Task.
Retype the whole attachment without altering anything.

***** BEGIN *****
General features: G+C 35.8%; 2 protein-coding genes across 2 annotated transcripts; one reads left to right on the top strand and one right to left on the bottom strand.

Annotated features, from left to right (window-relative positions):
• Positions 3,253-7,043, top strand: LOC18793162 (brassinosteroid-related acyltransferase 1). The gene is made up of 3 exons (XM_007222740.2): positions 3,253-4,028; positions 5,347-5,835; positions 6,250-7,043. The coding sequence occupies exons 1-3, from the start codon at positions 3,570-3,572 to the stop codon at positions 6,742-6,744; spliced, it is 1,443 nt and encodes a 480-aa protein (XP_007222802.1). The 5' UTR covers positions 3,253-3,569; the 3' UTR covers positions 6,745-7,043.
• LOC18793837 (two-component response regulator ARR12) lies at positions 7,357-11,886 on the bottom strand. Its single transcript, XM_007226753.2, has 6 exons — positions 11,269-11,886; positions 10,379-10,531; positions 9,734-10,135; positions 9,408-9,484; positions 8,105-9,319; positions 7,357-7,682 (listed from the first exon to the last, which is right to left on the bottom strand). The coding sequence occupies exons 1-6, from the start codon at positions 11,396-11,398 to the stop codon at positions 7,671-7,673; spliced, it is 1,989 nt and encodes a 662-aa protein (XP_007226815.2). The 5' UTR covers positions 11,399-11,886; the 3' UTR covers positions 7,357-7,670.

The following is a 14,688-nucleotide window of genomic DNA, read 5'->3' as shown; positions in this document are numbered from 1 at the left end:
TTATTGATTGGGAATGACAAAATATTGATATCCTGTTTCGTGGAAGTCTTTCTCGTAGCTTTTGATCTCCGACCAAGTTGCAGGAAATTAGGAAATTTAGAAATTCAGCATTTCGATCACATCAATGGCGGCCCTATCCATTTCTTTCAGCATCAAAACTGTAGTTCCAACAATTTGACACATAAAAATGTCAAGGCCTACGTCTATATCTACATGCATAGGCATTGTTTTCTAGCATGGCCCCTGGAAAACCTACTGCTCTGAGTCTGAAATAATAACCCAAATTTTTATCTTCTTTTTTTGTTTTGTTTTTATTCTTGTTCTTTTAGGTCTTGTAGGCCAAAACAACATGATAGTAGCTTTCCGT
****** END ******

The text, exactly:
General features: G+C 35.8%; 2 protein-coding genes across 2 annotated transcripts; one reads left to right on the top strand and one right to left on the bottom strand.

Annotated features, from left to right (window-relative positions):
• Positions 3,253-7,043, top strand: LOC18793162 (brassinosteroid-related acyltransferase 1). The gene is made up of 3 exons (XM_007222740.2): positions 3,253-4,028; positions 5,347-5,835; positions 6,250-7,043. The coding sequence occupies exons 1-3, from the start codon at positions 3,570-3,572 to the stop codon at positions 6,742-6,744; spliced, it is 1,443 nt and encodes a 480-aa protein (XP_007222802.1). The 5' UTR covers positions 3,253-3,569; the 3' UTR covers positions 6,745-7,043.
• LOC18793837 (two-component response regulator ARR12) lies at positions 7,357-11,886 on the bottom strand. Its single transcript, XM_007226753.2, has 6 exons — positions 11,269-11,886; positions 10,379-10,531; positions 9,734-10,135; positions 9,408-9,484; positions 8,105-9,319; positions 7,357-7,682 (listed from the first exon to the last, which is right to left on the bottom strand). The coding sequence occupies exons 1-6, from the start codon at positions 11,396-11,398 to the stop codon at positions 7,671-7,673; spliced, it is 1,989 nt and encodes a 662-aa protein (XP_007226815.2). The 5' UTR covers positions 11,399-11,886; the 3' UTR covers positions 7,357-7,670.

The following is a 14,688-nucleotide window of genomic DNA, read 5'->3' as shown; positions in this document are numbered from 1 at the left end:
TTATTGATTGGGAATGACAAAATATTGATATCCTGTTTCGTGGAAGTCTTTCTCGTAGCTTTTGATCTCCGACCAAGTTGCAGGAAATTAGGAAATTTAGAAATTCAGCATTTCGATCACATCAATGGCGGCCCTATCCATTTCTTTCAGCATCAAAACTGTAGTTCCAACAATTTGACACATAAAAATGTCAAGGCCTACGTCTATATCTACATGCATAGGCATTGTTTTCTAGCATGGCCCCTGGAAAACCTACTGCTCTGAGTCTGAAATAATAACCCAAATTTTTATCTTCTTTTTTTGTTTTGTTTTTATTCTTGTTCTTTTAGGTCTTGTAGGCCAAAACAACATGATAGTAGCTTTCCGT